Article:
While the resource strategy considers direct and indirect resources as enabling competitive advantages and that is true, the fact is that these resources themselves are a result of functional capabilities that, over time, have delivered these resources in addition to their direct contribution to creating the competitive advantages. If Coke as a brand is valuable today, it is because the company developed superior marketing capabilities in the past years that have consistently worked towards creating the brand that now can be leveraged as a competitive advantage. Same is true for cash assets that Wal-mart may have – these assets themselves are a result of their functional capabilities allowing cost reduction rather than the other way around. Therefore, I see the direct & indirect resources simply as byproducts of a successful strategy that drives functional capabilities to create competitive advantages and also delivers these benefits in terms of direct/indirect resources which can be leveraged in advancing these competitive advantages. Remember that these resources alone are not sustainable by themselves and continue to depend on the original functional capabilities that created them in the first place.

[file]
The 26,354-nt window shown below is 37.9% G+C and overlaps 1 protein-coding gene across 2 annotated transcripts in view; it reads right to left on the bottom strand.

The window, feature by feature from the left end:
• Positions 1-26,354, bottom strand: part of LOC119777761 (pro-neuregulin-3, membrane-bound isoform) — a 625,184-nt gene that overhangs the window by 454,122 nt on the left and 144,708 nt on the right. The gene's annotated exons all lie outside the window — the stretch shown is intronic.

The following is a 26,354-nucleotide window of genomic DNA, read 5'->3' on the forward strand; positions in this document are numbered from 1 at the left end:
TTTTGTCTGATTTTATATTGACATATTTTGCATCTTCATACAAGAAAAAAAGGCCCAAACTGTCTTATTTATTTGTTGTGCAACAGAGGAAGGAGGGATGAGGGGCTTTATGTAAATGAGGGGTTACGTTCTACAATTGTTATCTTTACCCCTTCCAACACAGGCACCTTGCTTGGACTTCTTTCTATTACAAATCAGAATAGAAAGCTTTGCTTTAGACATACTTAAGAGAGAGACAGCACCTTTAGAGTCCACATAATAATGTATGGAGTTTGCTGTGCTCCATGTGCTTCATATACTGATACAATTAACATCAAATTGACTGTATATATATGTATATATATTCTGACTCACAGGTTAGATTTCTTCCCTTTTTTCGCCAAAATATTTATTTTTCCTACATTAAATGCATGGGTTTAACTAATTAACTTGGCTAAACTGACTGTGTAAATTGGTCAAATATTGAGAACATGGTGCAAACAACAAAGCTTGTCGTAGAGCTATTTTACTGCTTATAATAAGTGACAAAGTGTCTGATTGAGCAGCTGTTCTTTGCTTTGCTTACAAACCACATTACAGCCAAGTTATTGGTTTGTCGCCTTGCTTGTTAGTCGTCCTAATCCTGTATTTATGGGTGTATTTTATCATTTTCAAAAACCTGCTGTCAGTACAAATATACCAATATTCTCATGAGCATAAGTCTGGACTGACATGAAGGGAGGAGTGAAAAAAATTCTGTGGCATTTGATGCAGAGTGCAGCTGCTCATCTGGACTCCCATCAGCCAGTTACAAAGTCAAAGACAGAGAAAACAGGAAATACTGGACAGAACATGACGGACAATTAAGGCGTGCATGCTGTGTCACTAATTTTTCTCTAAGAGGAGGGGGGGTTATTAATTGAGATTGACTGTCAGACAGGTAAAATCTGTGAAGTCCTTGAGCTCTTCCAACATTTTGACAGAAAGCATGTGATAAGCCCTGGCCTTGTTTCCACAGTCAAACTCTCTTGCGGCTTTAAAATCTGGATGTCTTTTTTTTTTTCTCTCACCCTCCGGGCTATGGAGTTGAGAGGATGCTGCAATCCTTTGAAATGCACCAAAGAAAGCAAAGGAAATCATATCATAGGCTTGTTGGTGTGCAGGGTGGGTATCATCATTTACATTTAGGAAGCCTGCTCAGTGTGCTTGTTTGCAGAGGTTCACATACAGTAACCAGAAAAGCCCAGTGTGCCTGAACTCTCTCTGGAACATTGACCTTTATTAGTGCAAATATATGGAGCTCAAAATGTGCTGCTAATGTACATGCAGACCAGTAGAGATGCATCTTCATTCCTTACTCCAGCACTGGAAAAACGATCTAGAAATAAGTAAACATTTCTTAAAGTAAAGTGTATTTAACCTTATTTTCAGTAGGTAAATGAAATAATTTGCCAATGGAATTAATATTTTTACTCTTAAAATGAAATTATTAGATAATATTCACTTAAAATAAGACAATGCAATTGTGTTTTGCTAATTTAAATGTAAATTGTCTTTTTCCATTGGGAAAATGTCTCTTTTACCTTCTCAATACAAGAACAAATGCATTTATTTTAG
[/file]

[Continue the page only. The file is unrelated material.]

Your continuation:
The capabilities based competitive advantages, therefore, just happens to be the core precept of creating and maintaining strategic edge in an industry.

What do the supply chains have to offer to corporate strategy?

Now that we have refreshed the basic concepts of strategy, let us see what can supply chains offer to corporate strategy? Supply chains primarily focus on the operations of a firm; supply chain council defines the five basic supply chain functions as Plan, Source, Make, Deliver, and Return. Depending on the industry you are in, all or some of these functions will be part of your supply chain. All the supply chain functions primarily offer the firm cost reduction opportunities directly or indirectly. Supply chain functions like warehouse automation and transportation optimization direct reduce their cost of goods sold (COGS), and other functions like inventory optimization reduce the requirements for working capital thus increasing return on assets (ROA). All these options provide opportunities for creating competitive advantages for a firm. These supply chain functions can direct affect the cost basis and provide the firm with the cost advantages. You can read more about the financial impact of supply chain functions in this article here.

Then, there are other supply chain functions that can provide differentiators through process integration, such as those in the order fulfillment area. These functions not only add to the operational efficiency but can also provide differentiation in customer service through perfect order fulfillment and ability to track and communicate the customer order status throughout the fulfillment process.